Missing from the financial (and legal, for that matter) professions is a Hippocratic oath equivalent – “do no harm to the client”. For example, conduct in the medical profession is judged and may be censured based on this standard. It is this type of trust standard that underlies confidence in a profession. But trust has been all but abandoned in the highest realms of Finance. Fiduciary Trust plays second fiddle to own account transactions, “front running”, and blatant hawking of highly profitable bait and switch mortgage and other financial instruments. Trust within the Financial Community itself was gutted by savage short-selling, rumor twittering, and zero-sum (“I win means you have to utterly lose”) and made the crises many times worse than it had to be. It was a dog eat dog evisceration. No wonder credit markets seized up – bankers could not trust each other. Now it is well nigh impossible to legislate trust. But at least some of the necessary conditions can be laid in. Web-available ratings of financial institutions based on Fiduciary Trust and other measures of financial efficiency and effectiveness for bank, mortgage, insurance and other major financial markets. Removal of own account transaction privileges for all financial institutions. No more financial prosecutions with “no admission of wrong doing” but only a financial payout – executives responsible must be prosecuted and incarcerated just like “petty” criminals. White collar crime cannot be allowed to go “scott free”. Of course the objections to this type of reform will be predictable:
i)Financial markets are not for fuddy duds and namby pambies – they are Microsoft high and hard fastball markets where people looking for Fiduciary Trust and other “win-win” notions should be putting their money in guaranteed trust certificates and/or should just stay away;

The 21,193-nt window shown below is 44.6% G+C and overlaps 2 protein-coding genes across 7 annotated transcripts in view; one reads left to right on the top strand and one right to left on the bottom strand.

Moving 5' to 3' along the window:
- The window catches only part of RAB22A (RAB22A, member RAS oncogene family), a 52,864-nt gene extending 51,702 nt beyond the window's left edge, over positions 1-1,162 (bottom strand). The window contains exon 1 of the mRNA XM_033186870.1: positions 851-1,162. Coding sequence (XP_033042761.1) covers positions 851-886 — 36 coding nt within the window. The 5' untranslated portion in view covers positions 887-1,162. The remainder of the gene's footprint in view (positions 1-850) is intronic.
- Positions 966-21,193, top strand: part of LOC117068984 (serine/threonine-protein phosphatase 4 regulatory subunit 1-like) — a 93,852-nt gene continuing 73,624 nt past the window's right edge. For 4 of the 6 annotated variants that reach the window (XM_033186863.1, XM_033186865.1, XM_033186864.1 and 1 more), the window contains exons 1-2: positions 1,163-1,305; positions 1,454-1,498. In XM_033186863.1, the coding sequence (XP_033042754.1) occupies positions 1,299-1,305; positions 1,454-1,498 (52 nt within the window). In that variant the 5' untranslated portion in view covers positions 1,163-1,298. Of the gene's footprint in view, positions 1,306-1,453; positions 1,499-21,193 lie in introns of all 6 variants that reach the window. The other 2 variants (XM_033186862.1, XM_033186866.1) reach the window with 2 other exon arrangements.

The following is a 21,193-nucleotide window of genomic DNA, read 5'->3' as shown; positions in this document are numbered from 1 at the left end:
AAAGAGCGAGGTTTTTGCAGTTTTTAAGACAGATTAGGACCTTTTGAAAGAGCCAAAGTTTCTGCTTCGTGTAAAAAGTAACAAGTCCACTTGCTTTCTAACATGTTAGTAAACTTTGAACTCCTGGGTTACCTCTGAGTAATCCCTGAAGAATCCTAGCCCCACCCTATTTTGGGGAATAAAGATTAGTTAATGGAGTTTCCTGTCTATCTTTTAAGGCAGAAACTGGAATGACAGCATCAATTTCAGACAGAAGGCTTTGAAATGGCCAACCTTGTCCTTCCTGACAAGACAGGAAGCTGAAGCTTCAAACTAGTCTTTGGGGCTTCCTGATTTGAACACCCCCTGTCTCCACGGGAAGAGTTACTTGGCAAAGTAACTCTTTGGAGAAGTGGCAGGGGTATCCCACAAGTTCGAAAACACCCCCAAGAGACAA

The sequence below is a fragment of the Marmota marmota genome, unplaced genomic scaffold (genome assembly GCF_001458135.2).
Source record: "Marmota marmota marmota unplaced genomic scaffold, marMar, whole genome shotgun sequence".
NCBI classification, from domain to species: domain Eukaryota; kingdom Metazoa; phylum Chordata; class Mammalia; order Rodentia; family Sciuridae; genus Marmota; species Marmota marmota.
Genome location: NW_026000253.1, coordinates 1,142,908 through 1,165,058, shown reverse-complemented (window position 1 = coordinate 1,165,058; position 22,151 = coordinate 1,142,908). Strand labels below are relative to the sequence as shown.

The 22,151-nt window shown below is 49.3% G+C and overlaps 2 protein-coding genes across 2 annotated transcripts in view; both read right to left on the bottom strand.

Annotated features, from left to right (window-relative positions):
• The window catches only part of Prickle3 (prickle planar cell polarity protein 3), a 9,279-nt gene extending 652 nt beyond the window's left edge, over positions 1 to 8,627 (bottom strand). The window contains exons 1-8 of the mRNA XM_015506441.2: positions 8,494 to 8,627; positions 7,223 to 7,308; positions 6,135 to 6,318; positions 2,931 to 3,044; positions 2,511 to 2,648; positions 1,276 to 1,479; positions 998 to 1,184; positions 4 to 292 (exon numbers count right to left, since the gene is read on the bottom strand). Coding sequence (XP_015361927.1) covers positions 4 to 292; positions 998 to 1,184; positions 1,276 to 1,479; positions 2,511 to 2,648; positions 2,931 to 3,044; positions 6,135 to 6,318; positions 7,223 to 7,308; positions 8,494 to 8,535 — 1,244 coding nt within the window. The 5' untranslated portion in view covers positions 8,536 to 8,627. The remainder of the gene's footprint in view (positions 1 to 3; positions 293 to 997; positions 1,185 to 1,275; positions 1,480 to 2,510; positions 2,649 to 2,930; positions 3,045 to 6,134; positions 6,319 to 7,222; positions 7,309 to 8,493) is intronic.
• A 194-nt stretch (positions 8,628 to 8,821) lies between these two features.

ii)Financial markets, when they are not regulated to death, are Darwinian efficient. They inevitably root out the weak and only allow the strong, efficient and effective to survive. Look what happened to Bear Stearns and Lehman Brothers – the weak and inefficient got weeded out and all their stockholders and employees got their just financial come-uppance;
iii)if its not broke (and the markets are not broke, just over-regulated) don’t fix it;
iv)”Trust?? … Who? Me ? Worry ?”
Actually, combined with Pay-to-play, public performance on Financial Institution measuring their ability to deliver Fiduciary Trust and other measures of Financial effectiveness might have popular appeal. And the Obama people really know how to do the Web well.
Summary This review has sought to show that the financial reform options open to the Obama Administration are fraught with difficulty. There will be great objections among the financial community. They will argue why us? They will argue that reforms and regulations simply do not work.They will certainly argue that one of the key US industries, Finance and Banking, cannot afford to be way laid in these tough economic times by new regulations. Clearly no one strategy will work on its own and compensation/greed reform and re-regulation are paramount. But more critically I ask governent and business alike how soon and how big do you think the next financial bubbles will be without meaningful regulation? However, I just feel compelled to give the last word to a Mr. Schadenmund. “Listen you SOB Leftists, we have your numbers. As long as it takes a billion dollars to get elected President, we have the power. What do you think that Jay Leno’s late night joke about Senator Chris Dodd D-Conn being shaken out of the pocket of an AIG executive at an airport inspection station was all about ? The joke was ours. Just a jolly chuckle to remind people where and by whom the “public good” shots get called.“